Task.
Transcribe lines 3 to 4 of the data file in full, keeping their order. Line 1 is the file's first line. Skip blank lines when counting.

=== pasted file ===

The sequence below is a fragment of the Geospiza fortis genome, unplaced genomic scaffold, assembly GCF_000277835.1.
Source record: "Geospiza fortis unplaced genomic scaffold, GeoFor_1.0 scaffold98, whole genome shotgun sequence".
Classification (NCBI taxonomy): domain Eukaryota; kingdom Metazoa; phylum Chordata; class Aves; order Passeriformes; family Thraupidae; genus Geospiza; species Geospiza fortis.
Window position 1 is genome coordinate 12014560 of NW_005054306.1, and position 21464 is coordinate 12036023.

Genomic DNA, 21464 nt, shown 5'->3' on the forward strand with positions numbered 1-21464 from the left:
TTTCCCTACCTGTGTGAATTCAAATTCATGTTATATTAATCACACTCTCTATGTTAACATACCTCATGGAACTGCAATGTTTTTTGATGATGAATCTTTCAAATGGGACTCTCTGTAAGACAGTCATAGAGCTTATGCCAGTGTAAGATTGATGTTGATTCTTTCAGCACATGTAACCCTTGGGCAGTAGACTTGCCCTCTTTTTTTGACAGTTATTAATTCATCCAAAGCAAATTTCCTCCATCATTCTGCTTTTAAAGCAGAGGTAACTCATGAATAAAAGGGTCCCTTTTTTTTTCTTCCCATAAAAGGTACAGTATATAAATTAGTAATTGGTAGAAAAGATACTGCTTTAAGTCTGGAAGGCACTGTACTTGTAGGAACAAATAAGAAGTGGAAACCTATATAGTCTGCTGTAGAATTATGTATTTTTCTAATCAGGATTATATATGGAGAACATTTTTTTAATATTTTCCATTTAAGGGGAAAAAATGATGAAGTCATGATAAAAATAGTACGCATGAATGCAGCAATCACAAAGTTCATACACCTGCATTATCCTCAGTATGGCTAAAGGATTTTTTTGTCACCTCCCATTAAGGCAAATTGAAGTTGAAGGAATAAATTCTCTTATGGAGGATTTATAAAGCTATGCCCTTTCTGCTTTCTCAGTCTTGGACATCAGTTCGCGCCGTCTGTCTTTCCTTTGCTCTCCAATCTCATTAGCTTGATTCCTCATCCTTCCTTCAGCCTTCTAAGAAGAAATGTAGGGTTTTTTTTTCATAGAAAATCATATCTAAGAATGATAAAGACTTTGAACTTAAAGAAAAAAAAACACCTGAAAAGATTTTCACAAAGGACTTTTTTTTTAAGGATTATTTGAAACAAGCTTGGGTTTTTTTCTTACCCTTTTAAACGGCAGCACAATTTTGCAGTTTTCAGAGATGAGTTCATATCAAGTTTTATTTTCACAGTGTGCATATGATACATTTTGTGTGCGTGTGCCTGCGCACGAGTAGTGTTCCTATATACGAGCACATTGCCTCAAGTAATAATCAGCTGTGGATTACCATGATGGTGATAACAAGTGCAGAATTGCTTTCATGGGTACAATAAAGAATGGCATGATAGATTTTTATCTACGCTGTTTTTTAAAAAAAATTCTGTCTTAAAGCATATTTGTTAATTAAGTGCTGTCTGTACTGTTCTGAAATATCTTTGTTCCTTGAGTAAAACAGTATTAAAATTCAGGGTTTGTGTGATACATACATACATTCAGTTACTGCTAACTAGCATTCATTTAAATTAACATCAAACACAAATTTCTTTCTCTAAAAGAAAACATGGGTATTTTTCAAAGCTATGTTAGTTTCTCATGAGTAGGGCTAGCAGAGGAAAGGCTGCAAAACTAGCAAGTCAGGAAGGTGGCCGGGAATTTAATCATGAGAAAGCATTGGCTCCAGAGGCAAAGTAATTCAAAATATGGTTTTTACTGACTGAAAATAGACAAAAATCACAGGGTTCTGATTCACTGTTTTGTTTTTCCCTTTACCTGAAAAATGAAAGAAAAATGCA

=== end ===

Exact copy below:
Classification (NCBI taxonomy): domain Eukaryota; kingdom Metazoa; phylum Chordata; class Aves; order Passeriformes; family Thraupidae; genus Geospiza; species Geospiza fortis.
Window position 1 is genome coordinate 12014560 of NW_005054306.1, and position 21464 is coordinate 12036023.